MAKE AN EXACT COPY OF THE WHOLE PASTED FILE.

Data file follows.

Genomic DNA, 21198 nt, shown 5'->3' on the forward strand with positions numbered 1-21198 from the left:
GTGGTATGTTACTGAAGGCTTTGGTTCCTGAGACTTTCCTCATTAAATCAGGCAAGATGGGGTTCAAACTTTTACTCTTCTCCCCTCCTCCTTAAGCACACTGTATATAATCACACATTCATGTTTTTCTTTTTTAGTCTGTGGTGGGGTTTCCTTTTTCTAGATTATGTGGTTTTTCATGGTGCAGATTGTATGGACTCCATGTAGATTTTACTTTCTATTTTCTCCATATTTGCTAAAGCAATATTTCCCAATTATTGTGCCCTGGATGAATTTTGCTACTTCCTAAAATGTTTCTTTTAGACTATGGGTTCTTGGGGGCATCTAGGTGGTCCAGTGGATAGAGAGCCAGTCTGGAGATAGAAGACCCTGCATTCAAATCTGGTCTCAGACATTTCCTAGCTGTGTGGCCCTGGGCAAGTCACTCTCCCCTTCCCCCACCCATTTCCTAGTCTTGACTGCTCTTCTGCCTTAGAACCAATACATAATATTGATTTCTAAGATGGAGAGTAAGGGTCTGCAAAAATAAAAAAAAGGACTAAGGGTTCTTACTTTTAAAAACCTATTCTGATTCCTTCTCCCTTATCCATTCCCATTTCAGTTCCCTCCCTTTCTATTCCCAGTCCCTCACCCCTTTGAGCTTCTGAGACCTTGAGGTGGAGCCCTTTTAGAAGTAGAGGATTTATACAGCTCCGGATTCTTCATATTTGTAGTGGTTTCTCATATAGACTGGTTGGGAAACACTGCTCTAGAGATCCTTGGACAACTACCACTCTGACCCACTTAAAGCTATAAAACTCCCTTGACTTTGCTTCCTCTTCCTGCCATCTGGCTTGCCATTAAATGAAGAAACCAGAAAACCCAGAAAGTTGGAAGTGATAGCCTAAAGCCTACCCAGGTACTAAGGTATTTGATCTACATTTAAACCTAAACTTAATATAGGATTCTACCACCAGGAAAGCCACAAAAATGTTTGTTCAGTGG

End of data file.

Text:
Genomic DNA, 21198 nt, shown 5'->3' on the forward strand with positions numbered 1-21198 from the left:
GTGGTATGTTACTGAAGGCTTTGGTTCCTGAGACTTTCCTCATTAAATCAGGCAAGATGGGGTTCAAACTTTTACTCTTCTCCCCTCCTCCTTAAGCACACTGTATATAATCACACATTCATGTTTTTCTTTTTTAGTCTGTGGTGGGGTTTCCTTTTTCTAGATTATGTGGTTTTTCATGGTGCAGATTGTATGGACTCCATGTAGATTTTACTTTCTATTTTCTCCATATTTGCTAAAGCAATATTTCCCAATTATTGTGCCCTGGATGAATTTTGCTACTTCCTAAAATGTTTCTTTTAGACTATGGGTTCTTGGGGGCATCTAGGTGGTCCAGTGGATAGAGAGCCAGTCTGGAGATAGAAGACCCTGCATTCAAATCTGGTCTCAGACATTTCCTAGCTGTGTGGCCCTGGGCAAGTCACTCTCCCCTTCCCCCACCCATTTCCTAGTCTTGACTGCTCTTCTGCCTTAGAACCAATACATAATATTGATTTCTAAGATGGAGAGTAAGGGTCTGCAAAAATAAAAAAAAGGACTAAGGGTTCTTACTTTTAAAAACCTATTCTGATTCCTTCTCCCTTATCCATTCCCATTTCAGTTCCCTCCCTTTCTATTCCCAGTCCCTCACCCCTTTGAGCTTCTGAGACCTTGAGGTGGAGCCCTTTTAGAAGTAGAGGATTTATACAGCTCCGGATTCTTCATATTTGTAGTGGTTTCTCATATAGACTGGTTGGGAAACACTGCTCTAGAGATCCTTGGACAACTACCACTCTGACCCACTTAAAGCTATAAAACTCCCTTGACTTTGCTTCCTCTTCCTGCCATCTGGCTTGCCATTAAATGAAGAAACCAGAAAACCCAGAAAGTTGGAAGTGATAGCCTAAAGCCTACCCAGGTACTAAGGTATTTGATCTACATTTAAACCTAAACTTAATATAGGATTCTACCACCAGGAAAGCCACAAAAATGTTTGTTCAGTGG